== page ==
Get Big Pivots

Denver-based electrical supplier now has 14 utilities under contract — and is looking for more

by Allen Best

Guzman Energy has been expanding. It now has contracts with 14 utilities in Colorado and New Mexico to which it is providing electricity or will be in the future. It’s becoming a big player.

That expansion was evident during an open house held by the company on May 21 at its headquarters on the eighth floor of an office building on 17th Street in downtown Denver.

The previous time I had been there, Guzman occupied half the floor or maybe less. Now, it has the full floor to itself. For those who like high places and plenty of windows, which I do, it’s an impressive place.

While others sipped refreshments, I talked with chief executives of two Colorado cooperatives, Delta-Montrose and Mountain Parks, one already a Guzman customer since 2020 and the second scheduled to be so in 2025.

And I also listened to the thoughts shared by Chris Miller, the chief executive of Guzman.

“We’ve been doing this business for 11 years, and over the past six months I think I’ve seen more change and more conversations and innovative things that are happening in the marketplace than we saw in the previous 11.”

Tantalized by that remark, I reached out later for elaboration. He responded with this:

  • The desire for change and self-determination within communities who want a greater say on their power supply. They want to influence choices that can drive price certainty and predictability. And they want a say in the mix of power generation they are served as well as the strategy for where they will get that power in the years to come.
  • The incredible and sustained power load growth we are seeing across the country. Grid planners forecast electricity demand to grow 4.7% over the next five years. This only further validates Guzman’s role in empowering communities for the next generation power grid.
  • Market evolution. Organized market development will bring change and opportunity to the West. And the Guzman Energy team has demonstrated that we thrive on being nimble and adaptable. I’ll bet on our team in times of change and adaptation every time.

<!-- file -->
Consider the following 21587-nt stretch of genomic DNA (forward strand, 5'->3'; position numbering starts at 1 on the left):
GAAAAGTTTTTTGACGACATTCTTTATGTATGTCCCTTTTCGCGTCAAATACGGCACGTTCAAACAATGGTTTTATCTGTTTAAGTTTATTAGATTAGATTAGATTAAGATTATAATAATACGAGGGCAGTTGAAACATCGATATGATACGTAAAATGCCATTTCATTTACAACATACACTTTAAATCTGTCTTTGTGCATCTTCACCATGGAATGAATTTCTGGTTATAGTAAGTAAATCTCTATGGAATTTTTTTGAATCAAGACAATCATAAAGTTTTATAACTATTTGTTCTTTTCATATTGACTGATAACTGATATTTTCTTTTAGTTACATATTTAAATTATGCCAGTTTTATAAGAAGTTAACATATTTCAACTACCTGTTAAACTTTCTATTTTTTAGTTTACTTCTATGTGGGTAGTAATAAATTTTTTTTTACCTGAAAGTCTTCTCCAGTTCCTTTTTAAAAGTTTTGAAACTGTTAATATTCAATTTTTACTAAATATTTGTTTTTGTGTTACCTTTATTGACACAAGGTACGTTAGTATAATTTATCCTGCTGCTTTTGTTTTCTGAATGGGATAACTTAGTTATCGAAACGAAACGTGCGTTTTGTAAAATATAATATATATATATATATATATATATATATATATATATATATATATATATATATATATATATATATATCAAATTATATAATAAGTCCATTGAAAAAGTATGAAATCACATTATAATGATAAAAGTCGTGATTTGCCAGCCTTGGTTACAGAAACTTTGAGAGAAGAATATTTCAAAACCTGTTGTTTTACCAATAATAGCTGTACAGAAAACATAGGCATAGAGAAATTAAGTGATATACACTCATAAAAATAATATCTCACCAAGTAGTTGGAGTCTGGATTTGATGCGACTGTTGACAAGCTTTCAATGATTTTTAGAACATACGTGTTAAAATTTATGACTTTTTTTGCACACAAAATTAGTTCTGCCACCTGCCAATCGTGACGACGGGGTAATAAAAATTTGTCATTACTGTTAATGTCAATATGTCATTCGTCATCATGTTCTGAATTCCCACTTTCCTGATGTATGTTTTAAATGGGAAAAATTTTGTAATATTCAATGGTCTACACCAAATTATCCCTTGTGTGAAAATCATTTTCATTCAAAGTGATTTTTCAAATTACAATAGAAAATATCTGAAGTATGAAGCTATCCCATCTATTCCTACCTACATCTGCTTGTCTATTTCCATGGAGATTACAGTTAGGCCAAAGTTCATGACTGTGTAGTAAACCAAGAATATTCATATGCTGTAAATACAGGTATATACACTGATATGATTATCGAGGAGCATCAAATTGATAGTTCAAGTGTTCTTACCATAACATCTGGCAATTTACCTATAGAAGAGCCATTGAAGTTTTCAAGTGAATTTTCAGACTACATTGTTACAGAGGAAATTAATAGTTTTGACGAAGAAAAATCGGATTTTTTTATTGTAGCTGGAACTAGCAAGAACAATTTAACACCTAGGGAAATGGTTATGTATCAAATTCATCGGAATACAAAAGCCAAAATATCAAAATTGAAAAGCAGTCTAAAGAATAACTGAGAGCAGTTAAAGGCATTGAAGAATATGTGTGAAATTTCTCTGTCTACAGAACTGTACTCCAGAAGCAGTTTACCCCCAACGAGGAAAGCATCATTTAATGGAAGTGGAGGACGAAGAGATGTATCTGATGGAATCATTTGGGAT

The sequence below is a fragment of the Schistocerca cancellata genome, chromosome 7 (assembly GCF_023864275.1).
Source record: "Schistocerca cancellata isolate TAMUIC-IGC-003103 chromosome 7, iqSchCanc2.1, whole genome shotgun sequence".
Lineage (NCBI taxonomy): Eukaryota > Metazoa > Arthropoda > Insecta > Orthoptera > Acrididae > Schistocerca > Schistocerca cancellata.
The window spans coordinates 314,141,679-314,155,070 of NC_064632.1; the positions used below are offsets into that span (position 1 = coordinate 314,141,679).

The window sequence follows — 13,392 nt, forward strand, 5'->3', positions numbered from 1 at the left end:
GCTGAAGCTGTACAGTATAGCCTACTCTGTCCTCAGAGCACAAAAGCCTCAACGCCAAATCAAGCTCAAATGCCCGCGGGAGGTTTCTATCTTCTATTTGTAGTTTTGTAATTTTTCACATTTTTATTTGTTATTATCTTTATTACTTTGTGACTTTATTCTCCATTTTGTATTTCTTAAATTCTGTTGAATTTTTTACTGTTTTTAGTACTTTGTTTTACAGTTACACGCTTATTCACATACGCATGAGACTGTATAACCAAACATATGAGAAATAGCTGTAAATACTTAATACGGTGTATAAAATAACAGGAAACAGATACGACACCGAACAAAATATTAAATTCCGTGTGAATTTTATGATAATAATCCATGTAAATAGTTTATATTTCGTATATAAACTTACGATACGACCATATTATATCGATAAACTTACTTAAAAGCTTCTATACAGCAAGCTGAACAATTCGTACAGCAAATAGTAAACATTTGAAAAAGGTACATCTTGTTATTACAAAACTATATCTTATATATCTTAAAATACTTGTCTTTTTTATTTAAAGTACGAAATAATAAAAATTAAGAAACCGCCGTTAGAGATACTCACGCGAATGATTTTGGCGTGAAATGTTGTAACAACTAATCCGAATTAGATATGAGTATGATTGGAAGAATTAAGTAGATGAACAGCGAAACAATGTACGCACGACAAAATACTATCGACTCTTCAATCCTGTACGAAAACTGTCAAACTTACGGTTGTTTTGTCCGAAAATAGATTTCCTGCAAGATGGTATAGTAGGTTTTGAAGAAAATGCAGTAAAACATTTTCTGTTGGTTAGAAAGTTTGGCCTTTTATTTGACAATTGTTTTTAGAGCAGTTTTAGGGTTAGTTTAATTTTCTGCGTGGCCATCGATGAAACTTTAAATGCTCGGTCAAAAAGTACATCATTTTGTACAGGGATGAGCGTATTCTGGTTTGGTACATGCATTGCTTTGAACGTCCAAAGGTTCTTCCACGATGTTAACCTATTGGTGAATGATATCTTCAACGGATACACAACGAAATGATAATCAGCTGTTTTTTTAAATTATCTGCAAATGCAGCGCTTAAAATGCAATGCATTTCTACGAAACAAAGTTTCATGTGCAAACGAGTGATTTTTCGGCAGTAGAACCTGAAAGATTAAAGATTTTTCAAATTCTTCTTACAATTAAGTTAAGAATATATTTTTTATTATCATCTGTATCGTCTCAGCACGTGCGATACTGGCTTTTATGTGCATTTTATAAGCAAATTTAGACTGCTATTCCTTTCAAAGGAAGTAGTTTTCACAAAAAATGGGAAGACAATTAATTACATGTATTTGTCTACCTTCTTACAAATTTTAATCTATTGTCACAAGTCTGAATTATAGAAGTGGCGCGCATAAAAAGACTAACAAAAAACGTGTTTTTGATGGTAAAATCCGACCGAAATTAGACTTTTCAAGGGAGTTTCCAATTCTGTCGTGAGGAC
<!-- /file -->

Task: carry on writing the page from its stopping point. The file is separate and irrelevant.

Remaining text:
No doubt about it, this company is moving forward. It took awhile. Formed in 2014, Guzman Energy began delivering power in 2016 to Aztec, New Mexico, a town of 6,500 people, and to Kit Carson Electric, which has 33,000 members/customers.

In his remarks, Miller credited the two New Mexico utilities for their willingness to take ”a very significant risk on a couple of Navy guys and a Cuban-America.

The Cuban-American is Leopoldo Guzman, the chief executive of an investment bank Guzman & Company.

One of the two Navy veterans was Chris Riley, who had grown up in central Utah in a coal-mining town. It made for a tantalizing storyline, this son of a coal miner a thousand miles from the ocean who had enlisted in the Navy, got an education at Annapolis and now saw renewables as the path forward. He was originally at the helm of Guzman but has left.

Miller now occupies the sole corner office and, to make life easier, decided that the commute from Florida was too onerous. He moved his family to Denver’s Washington Park neighborhood several years ago.

Guzman has been picking off disaffected members of Tri-State as well as some coops and municipal providers currently getting their electricity from Xcel Energy.

The question I have is whether Guzman will continue to be unregulated by state governments, a freedom it has so far enjoyed. A closely related question is whether it will have the “resource adequacy,” to use the buzz-phrase of the last four months, if the grid strains and creaks and comes close to breaking. CEOs of two electrical coops, one an existing customer and the other one scheduled to become so next year, told me that they’re confident of Guzman’s capabilities.

In his comments, Miller also had this to say:


Energy transition without end

“You hear ‘energy transition,’ and people say it like it’s a singular event that‘s going to end. It’s never going to end. The goal posts will perpetually move. There’s not a finish line. It’s not tied to a particular administration, a particular time period. Since Edison and New York City fired up the light bulb, the energy transition started and it will go through the end of civilization, of mankind. The energy transition is here to stay.

And so, for us, we wake up every day knowing that the goal post will move, knowing that you have to change and adapt, and knowing that you need to lean your shoulder  into that and continue to be creative.”



“What we’ve done here is tried to bring competition where it previously didn’t exist and try to make markets more efficient where they were inefficient. It’s not a zero-sum game. I don’t have to take from Russ to give to Art to be able to create value. A for-profit company can earn a return, which is what we all want in a capitalist environment, as long as you’re conscientious about the customers that you’re working with.

When those things get out balance, businesses go out of business, people lose faith in institutions. If you keep that somewhat symbiotic and you manage yourself, you try to approach that with integrity, you can really transform and change marketplaces, people and individuals.

And that is what we’re trying to do. We don’t nail it every day, but we try to have more good days than bad.”

Allen Best
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